That said, the way some Calvinists behave, one wonders whether “Calvinism” shouldn’t be regarded as a new synonym for “reprobate.” The hardhearted contempt and disdain so many of them have for Scriptures that are equally as clear as the ones on God’s preordination broadcasts an attitude that is so obviously offensive for no legitimate reason while, at the same time, makes one marvel that though they can plainly see the Arminian is rejecting clear Scripture, they don’t see the fulfillment of Romans 2:1 in themselves by their failing to see some of the things that the Arminians are trying to show them.

      This is so common in life, for all of us to watch two people argue and we want to say, “Why don’t you guys just listen to one another instead of being so obstinate and hardheaded? You both have something to say but neither of you is listening!”

  4. I absolutely give him props for honesty. Most of all for honesty with himself about where he really was. Was he as transparent publicly? Don’t know enough about him.

    Yes love equates with obedience. Absolutely. But that can’t be the only part of it. If it is, that is just legalism. It would seem that true gratitude for salvation would conjure some feelings though, yes? Certainly enough that a true believer could never utter the words, “I do not love God. I never did.”

    1. Uh! Why do you think you can decide who a true believer is? It’s fine to discern someone’s needs for improvement if you want to help someone, but just to condemn? You can go on assessing that anyone who is dead was a true believer or not. But what if God did let him in to heaven? Have you read anything else of Wesley’s private words?

      I guess what I am getting at is: What is your purpose in deciding this about John Wesley? You totally overlooked the possibility of hyperbole, which is very much something John Wesley would have done. What if it’s more admirable to admit where you are then to judge with some person writing on denominationally-favored “heresies”? (I’m focusing on the latter part of the sentence since I know you acted as if you found him admirable even as it appears you judged him.)

    2. Ginger Taylor, I think you’re making a good point, except that I think John would have never spoken those words to strangers who had no sense of his feelings. Not because he would want to deceive but because, since, i think he was being strongly and deeply introspective and judging himself harshly, I think he would have known few would perceive his meaning as Charles did without some more information.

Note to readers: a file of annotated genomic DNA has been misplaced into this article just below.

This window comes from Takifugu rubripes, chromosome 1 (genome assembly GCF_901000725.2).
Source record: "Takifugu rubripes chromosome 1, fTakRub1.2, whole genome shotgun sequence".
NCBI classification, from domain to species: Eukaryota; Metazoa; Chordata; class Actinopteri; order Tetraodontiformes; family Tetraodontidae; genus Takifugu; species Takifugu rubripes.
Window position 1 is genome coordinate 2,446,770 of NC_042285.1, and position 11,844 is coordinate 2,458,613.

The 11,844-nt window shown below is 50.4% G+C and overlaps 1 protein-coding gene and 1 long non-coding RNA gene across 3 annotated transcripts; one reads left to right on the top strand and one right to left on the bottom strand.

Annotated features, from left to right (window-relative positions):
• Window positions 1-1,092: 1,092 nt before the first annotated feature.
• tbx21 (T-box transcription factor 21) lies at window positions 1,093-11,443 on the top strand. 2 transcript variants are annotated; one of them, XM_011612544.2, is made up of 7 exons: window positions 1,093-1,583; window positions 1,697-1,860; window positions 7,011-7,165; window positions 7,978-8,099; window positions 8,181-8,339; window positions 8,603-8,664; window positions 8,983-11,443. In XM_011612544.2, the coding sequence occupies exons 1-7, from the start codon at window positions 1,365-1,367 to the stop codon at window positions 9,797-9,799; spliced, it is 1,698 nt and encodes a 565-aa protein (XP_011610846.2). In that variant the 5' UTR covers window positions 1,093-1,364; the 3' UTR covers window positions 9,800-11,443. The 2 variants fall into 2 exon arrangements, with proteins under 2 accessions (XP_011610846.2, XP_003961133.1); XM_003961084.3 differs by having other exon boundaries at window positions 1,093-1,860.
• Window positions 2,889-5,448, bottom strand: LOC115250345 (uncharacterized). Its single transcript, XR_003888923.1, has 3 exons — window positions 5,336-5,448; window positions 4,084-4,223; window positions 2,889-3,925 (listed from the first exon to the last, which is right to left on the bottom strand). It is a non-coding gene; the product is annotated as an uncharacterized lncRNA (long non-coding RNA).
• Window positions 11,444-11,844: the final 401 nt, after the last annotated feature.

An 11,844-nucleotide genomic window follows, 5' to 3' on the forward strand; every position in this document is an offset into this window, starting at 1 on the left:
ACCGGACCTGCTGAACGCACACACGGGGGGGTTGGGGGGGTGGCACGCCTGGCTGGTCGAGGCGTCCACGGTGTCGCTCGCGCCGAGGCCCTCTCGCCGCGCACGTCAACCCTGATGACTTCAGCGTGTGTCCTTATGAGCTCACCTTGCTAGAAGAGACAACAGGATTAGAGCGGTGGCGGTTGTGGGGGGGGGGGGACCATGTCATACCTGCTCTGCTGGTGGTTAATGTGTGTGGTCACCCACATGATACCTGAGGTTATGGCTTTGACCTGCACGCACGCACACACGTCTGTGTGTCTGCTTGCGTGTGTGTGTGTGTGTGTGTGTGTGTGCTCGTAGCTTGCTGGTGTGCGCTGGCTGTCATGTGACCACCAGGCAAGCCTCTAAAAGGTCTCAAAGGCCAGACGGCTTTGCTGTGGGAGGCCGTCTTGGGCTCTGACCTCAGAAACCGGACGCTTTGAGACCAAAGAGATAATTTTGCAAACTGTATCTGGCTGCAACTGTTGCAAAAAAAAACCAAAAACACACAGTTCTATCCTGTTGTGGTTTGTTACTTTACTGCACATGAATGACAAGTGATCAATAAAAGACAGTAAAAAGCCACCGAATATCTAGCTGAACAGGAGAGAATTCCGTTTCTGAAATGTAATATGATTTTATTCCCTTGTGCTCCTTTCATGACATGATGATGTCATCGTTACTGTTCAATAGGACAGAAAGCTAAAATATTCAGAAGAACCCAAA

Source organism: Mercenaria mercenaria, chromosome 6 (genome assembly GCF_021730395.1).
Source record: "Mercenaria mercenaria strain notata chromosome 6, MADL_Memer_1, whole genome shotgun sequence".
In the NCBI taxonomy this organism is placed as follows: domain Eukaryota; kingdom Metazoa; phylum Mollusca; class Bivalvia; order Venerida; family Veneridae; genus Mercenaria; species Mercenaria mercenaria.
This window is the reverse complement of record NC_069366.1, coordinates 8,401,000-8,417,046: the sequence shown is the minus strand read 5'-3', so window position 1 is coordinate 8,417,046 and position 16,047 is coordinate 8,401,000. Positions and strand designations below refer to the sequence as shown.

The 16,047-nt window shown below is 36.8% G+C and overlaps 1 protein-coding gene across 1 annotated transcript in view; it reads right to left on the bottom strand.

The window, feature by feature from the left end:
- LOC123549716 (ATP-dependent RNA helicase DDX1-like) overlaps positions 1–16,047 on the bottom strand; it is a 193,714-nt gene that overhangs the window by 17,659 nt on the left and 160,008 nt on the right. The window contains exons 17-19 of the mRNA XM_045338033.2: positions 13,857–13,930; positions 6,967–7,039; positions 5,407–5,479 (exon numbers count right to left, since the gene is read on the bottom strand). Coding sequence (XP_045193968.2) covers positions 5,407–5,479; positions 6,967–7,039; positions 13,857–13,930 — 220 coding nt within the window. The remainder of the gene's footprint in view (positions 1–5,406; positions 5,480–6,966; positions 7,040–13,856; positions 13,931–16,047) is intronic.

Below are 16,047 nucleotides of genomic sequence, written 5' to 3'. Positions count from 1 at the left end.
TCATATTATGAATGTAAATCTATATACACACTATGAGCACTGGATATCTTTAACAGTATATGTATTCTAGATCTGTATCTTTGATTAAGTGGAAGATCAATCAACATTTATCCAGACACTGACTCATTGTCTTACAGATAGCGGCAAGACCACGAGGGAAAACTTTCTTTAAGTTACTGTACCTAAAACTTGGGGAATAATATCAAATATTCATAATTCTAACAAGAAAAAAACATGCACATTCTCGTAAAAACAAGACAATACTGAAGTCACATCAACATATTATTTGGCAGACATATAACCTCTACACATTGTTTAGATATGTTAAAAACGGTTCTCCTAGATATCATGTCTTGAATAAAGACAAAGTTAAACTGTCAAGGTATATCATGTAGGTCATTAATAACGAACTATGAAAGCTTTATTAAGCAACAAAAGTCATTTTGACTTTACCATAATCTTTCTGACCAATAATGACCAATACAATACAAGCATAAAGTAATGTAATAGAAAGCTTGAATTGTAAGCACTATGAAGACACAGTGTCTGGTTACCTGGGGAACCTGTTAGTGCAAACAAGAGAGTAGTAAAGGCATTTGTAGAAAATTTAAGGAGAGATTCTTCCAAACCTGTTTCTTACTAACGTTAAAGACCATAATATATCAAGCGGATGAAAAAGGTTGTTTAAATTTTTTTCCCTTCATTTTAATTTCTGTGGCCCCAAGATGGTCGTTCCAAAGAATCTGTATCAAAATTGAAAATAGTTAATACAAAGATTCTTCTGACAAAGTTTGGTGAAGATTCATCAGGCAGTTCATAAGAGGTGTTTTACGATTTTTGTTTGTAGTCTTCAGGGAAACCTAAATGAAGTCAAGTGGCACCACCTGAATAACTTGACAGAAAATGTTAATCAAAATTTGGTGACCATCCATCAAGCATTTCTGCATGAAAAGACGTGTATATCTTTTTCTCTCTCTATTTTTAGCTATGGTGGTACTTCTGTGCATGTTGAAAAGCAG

There is a, similarly self-reflective, poem by C.S. Lewis, which I’ll post here to help you see that shows a like-minded attitude, which I have had myself. It can be quite tormenting were it not for the declarations of the love of the Spirit of God in comforting us.

      As the Ruin Falls
      All this is flashy rhetoric about loving you.
      I never had a selfless thought since I was born.
      I am mercenary and self-seeking through and through:
      I want God, you, all friends, merely to serve my turn.

      Peace, re-assurance, pleasure, are the goals I seek,
      I cannot crawl one inch outside my proper skin:
      I talk of love —a scholar’s parrot may talk Greek—
      But, self-imprisoned, always end where I begin.

      Only that now you have taught me (but how late) my lack.
      I see the chasm. And everything you are was making
      My heart into a bridge by which I might get back
      From exile, and grow man. And now the bridge is breaking.

      For this I bless you as the ruin falls. The pains
      You give me are more precious than all other gains.

  5. I guess I’m just asking you people be a little more sensitive to what Methodists would think of you acting as if someone that bore their denomination was a complete phony from one letter! You should try to have a conversation when you can’t judge like this.

    1. Anon,

      I think you may have read much further than anything I actually wrote.

      I am not judging Wesley as as an unbeliever, Wesley is judging Welsey as a unbeliever. Read his own words:

      “I do not love God. I never did. Therefore I never believed, in the Christian sense of the word. Therefore I am only an honest heathen…”

      I am just reporting the man’s own frank confessions about himself.

      And honestly, I give the man props for his honesty and ability to examine himself and admit such a difficult truth. I will take a thousand honest heathens over one pharisee any day.

      And BY NO MEANS should Wesley’s confession of unbelief be some sort of judgment on whether or not Methodists are true believers. That is going WAY beyond what I have written and is in complete conflict every thing on this blog. Men are not judged by their denomination, but by their discipleship.

      The message of Christ is real, it does not matter who delivers it. The power is in the blood of Christ, not the blood of the messenger.

      And, again… in the context of this blog… I think that it is possible that relatively few famous preachers/priests/christian leaders, are actual sincere believers. This is a much longer discussion, but power corrupts. A true disciple, who is opposing the worldly takeover of the true church, would likely have to fight many battles and walk away from probably more than one ‘church’ in his lifetime. Because the principles that build a successful organization are not so much the ones that build a true church full of disciples. Those that begin in good faith do not necessarily “finish the race”, and often end up like the seed that was choked out by the cares of the world. Perhaps this happened with Wesley? Dunno… speculative.